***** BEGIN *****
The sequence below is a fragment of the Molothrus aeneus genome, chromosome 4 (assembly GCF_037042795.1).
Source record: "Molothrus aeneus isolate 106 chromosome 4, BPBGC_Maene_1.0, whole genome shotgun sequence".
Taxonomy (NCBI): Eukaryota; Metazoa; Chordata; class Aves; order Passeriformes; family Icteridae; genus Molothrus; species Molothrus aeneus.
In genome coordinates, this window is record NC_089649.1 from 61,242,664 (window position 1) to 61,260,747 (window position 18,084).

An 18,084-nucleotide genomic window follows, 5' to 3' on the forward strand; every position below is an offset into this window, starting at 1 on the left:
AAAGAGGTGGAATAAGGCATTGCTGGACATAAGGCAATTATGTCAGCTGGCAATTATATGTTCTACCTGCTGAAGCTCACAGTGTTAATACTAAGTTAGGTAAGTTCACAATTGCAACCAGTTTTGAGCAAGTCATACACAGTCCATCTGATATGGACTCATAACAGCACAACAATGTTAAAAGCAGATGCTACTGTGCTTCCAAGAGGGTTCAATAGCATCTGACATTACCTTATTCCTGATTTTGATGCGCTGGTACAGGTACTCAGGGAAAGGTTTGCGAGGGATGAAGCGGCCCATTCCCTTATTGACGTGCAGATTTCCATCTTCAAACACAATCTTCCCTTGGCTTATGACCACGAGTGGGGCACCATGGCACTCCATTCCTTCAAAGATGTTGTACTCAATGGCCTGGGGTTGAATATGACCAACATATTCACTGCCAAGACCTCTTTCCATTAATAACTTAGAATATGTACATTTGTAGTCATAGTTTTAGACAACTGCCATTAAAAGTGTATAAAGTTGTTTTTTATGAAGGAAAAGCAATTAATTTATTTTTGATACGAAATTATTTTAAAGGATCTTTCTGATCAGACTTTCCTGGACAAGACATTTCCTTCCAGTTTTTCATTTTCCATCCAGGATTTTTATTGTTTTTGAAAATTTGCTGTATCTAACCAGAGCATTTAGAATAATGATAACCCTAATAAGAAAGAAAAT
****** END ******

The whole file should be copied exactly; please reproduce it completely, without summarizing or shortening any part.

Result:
The sequence below is a fragment of the Molothrus aeneus genome, chromosome 4 (assembly GCF_037042795.1).
Source record: "Molothrus aeneus isolate 106 chromosome 4, BPBGC_Maene_1.0, whole genome shotgun sequence".
Taxonomy (NCBI): Eukaryota; Metazoa; Chordata; class Aves; order Passeriformes; family Icteridae; genus Molothrus; species Molothrus aeneus.
In genome coordinates, this window is record NC_089649.1 from 61,242,664 (window position 1) to 61,260,747 (window position 18,084).

An 18,084-nucleotide genomic window follows, 5' to 3' on the forward strand; every position below is an offset into this window, starting at 1 on the left:
AAAGAGGTGGAATAAGGCATTGCTGGACATAAGGCAATTATGTCAGCTGGCAATTATATGTTCTACCTGCTGAAGCTCACAGTGTTAATACTAAGTTAGGTAAGTTCACAATTGCAACCAGTTTTGAGCAAGTCATACACAGTCCATCTGATATGGACTCATAACAGCACAACAATGTTAAAAGCAGATGCTACTGTGCTTCCAAGAGGGTTCAATAGCATCTGACATTACCTTATTCCTGATTTTGATGCGCTGGTACAGGTACTCAGGGAAAGGTTTGCGAGGGATGAAGCGGCCCATTCCCTTATTGACGTGCAGATTTCCATCTTCAAACACAATCTTCCCTTGGCTTATGACCACGAGTGGGGCACCATGGCACTCCATTCCTTCAAAGATGTTGTACTCAATGGCCTGGGGTTGAATATGACCAACATATTCACTGCCAAGACCTCTTTCCATTAATAACTTAGAATATGTACATTTGTAGTCATAGTTTTAGACAACTGCCATTAAAAGTGTATAAAGTTGTTTTTTATGAAGGAAAAGCAATTAATTTATTTTTGATACGAAATTATTTTAAAGGATCTTTCTGATCAGACTTTCCTGGACAAGACATTTCCTTCCAGTTTTTCATTTTCCATCCAGGATTTTTATTGTTTTTGAAAATTTGCTGTATCTAACCAGAGCATTTAGAATAATGATAACCCTAATAAGAAAGAAAAT